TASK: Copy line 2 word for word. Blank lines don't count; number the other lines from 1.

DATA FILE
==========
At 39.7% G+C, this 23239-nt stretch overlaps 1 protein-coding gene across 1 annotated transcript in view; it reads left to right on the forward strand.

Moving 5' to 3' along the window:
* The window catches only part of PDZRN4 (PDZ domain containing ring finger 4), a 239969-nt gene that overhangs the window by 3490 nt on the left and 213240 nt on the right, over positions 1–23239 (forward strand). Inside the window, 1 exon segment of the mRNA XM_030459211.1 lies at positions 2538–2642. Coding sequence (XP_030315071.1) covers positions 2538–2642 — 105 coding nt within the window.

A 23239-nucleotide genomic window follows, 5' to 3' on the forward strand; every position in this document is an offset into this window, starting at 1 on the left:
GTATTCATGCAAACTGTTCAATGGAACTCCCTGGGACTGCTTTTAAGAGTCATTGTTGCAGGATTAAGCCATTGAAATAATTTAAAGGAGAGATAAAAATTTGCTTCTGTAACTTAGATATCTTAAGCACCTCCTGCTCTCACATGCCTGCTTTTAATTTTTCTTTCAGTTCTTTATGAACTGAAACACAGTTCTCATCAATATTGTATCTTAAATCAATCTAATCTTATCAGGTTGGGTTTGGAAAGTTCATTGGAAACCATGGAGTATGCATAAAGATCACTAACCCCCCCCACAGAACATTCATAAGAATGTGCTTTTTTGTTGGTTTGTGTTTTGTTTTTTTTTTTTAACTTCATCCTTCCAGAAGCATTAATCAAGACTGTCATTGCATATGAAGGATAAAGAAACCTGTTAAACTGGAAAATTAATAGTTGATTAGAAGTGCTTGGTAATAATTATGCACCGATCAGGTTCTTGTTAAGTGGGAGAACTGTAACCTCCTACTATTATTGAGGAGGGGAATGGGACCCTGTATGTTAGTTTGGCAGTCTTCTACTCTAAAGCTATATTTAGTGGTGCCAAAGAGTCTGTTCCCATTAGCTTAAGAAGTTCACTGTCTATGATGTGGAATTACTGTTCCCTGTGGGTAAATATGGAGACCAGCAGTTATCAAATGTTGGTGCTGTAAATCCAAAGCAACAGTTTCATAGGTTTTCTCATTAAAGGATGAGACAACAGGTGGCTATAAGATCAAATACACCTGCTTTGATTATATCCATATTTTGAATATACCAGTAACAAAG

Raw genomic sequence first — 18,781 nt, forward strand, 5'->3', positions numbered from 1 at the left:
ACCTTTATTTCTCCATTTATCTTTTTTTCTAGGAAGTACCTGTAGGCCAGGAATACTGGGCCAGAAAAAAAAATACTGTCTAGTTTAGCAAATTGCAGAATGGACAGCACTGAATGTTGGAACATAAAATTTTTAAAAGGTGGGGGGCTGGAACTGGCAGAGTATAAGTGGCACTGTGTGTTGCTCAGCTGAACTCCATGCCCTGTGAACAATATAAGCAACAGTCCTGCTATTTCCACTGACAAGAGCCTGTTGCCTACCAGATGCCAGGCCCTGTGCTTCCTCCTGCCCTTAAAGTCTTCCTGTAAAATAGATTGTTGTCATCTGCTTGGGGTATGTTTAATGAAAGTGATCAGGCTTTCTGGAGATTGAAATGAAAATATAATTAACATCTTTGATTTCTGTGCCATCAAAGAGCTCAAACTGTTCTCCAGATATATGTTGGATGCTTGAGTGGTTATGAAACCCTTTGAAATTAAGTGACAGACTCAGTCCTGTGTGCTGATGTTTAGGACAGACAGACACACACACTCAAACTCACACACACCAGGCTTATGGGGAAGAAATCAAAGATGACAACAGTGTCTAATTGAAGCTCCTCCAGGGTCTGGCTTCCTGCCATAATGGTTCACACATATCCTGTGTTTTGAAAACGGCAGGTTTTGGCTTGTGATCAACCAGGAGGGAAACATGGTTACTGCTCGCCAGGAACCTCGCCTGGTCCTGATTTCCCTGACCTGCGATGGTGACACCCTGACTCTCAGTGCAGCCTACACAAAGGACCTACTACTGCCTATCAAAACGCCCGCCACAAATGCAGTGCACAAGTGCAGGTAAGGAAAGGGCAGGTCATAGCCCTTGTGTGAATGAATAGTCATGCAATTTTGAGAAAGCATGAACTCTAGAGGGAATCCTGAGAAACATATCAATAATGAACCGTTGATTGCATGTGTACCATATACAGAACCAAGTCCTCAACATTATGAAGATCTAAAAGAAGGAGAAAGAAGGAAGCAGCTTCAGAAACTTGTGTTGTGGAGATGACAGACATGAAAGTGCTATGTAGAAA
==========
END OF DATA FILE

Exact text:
Moving 5' to 3' along the window: